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Kings Notebook (Oct. 4)

by Rich Hammond / Los Angeles Kings
Dustin Brown missed practice on Sunday due to a strained gluteal muscle. He is expected back on the ice on Monday. 

Kings captain Dustin Brown missed practice Sunday with what coach Terry Murray described as a strained gluteal muscle. Murray said he hoped Brown would be able to practice Monday.

It's unclear as to when Brown suffered the injury, because he played 16 minutes, 52 seconds - third most among Kings forwards - in Saturday's 6-3 loss to Phoenix and did not appear to miss a shift.

Peter Harrold, who had been practicing on defense, took Brown's spot as the second-line right winger in practice Sunday, but it's unknown as to who would fill the role if Brown is unable to play Tuesday.

"He's resting it today and hopefully will be on the ice tomorrow," Murray said after practice. "It doesn't (appear to be anything long term). I just checked with the trainer and he said that it's just that. Rest today for therapy."

Murray left open the possibility that Harrold might get into Tuesday's lineup another way: as a replacement for rookie defenseman Alec Martinez.

Martinez played 16:01 in his NHL debut Saturday and had a minus-2 rating and two shots on goal.

After Sunday's practice, Murray said that assuming Brown can play Tuesday - meaning Harrold would not be needed to play forward - he would not commit to having Martinez in the lineup against San Jose.

"Not definite," Murray said. "No, not definite. Harrold is there. I'm going to think about it, but I don't have a definite for you right now."

The eyes were difficult to believe. Was that really Drew Doughty, the wunderkind defenseman of 2008-09, making crucial errors in the Kings' season opener Saturday? Bad passes? A penalty that led to a goal?

One game does not make a season, for certain, but even after Sunday's practice, Doughty and coach Terry Murray were left a bit slack-jawed as to how the game got so far from Doughty's grasp.

"He never played a game like that last year," Murray said.

Doughty did have one goal and one assist, but they were overshadowed. In particular, two defensive-zone turnovers in the third period led directly to goals that allowed Phoenix to push a 4-2 lead to 6-2. Murray said Doughty was trying to do too much in order to bring the Kings back.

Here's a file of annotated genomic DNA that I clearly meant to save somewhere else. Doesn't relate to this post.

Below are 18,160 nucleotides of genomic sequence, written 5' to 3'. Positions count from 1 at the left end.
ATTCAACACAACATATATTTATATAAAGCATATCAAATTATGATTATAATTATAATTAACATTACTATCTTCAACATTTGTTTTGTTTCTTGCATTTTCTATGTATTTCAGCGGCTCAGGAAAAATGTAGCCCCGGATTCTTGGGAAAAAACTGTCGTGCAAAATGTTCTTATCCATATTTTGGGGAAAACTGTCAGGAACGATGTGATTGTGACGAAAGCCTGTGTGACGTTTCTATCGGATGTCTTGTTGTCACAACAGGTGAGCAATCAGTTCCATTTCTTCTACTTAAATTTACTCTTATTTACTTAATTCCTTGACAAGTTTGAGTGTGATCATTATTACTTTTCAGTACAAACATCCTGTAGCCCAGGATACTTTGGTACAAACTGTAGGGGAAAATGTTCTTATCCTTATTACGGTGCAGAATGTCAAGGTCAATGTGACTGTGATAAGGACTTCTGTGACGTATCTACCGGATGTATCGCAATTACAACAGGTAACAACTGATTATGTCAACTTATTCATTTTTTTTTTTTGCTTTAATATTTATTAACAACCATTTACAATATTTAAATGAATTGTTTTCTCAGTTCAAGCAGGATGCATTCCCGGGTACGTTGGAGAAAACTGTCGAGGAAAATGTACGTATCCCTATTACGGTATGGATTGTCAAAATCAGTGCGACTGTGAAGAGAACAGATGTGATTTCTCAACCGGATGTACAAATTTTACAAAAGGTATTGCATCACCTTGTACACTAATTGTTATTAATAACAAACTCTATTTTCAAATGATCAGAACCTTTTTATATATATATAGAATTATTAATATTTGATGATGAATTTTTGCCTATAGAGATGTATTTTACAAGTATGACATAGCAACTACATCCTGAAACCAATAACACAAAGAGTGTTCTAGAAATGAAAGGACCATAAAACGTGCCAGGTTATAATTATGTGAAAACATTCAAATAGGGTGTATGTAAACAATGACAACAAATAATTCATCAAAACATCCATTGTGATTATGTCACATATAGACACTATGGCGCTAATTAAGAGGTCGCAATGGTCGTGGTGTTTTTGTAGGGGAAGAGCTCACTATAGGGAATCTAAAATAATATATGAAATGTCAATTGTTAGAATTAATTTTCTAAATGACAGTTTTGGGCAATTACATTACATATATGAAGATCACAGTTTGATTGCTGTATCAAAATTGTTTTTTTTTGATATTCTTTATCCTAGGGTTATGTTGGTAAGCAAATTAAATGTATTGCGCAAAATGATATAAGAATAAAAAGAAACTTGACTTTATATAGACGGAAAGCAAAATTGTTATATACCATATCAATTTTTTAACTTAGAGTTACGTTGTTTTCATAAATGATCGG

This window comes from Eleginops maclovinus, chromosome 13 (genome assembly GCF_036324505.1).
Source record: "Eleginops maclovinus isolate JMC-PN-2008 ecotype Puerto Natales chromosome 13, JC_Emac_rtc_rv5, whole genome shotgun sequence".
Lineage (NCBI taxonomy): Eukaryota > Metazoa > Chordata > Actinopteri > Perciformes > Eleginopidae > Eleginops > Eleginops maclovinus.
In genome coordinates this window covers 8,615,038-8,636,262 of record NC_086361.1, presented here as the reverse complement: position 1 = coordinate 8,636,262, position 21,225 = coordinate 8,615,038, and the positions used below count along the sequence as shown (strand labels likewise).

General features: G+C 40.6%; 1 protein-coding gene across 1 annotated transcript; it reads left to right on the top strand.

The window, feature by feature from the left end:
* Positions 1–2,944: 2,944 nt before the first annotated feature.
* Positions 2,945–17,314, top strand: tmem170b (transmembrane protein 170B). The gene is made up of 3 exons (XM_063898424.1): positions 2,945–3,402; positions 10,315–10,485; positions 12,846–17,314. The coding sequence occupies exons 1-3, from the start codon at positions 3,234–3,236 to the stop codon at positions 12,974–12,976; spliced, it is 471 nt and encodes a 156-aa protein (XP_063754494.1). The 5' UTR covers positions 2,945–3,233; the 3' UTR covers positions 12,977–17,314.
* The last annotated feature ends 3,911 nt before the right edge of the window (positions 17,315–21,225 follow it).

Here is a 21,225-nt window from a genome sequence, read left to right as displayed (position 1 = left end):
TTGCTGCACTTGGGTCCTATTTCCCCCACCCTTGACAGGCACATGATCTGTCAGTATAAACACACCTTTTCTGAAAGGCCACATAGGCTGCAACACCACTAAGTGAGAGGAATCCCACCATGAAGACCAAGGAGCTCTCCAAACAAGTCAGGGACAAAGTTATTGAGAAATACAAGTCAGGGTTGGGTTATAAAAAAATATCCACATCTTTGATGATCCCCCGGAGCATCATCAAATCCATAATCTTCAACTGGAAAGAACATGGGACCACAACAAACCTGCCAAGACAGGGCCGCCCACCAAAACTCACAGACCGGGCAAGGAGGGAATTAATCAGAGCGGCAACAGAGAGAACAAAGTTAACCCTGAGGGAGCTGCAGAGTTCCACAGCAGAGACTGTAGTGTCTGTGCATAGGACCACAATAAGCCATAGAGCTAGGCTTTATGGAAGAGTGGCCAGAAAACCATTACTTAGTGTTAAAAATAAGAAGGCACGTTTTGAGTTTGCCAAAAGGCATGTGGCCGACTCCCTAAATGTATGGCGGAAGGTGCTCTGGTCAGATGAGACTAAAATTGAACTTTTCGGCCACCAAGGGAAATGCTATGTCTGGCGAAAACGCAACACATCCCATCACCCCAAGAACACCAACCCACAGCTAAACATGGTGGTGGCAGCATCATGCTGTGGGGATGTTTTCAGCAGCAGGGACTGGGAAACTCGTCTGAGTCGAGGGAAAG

"Whenever you get down by a goal or two goals, he's got that kind of mindset that, 'I can get it back. I can do it, and I'm going to show you the way.'" Murray said. "And I love the attitude. Unfortunately, last night for him, it just came right back at him, and it ended up in our net a couple times that he tried to grab a hold of it and take it the other way.

"That's something he's got to work through. I see him in practice today, working the way he did, and I think it's behind him already."

Doughty, typically a chipper, bright personality in the locker room, still looked dour Sunday morning and was asked if he could remember ever playing in more of a "nightmare" game.

"You know what? No," Doughty said. "It was disappointing the way us as a team, and by myself as well, how we played yesterday. Me personally, I made two bad passes and they scored twice.

"I wish I could take those two passes back obviously, but I've just got to kind of forget about it and come out the next game and play my best."


After Saturday's game, and even at practice Sunday, several players commented on how mistakes early in Saturday's game snowballed, and how the Kings were unable to regain momentum.

Murray said he was displeased with the Kings' tendency to compound mistakes by making more mistakes, instead of slowing the game down and slowly re-establishing control.

"It's not the way to get yourself into the playoffs," Murray said. "Stuff is going to happen - shifts, plays, goals against - and adversity is staring you in the face every time you step on the ice. You've got to be able to manage that the right way.

"There are critical times in the game when you (need to) come back out and grab hold of things."

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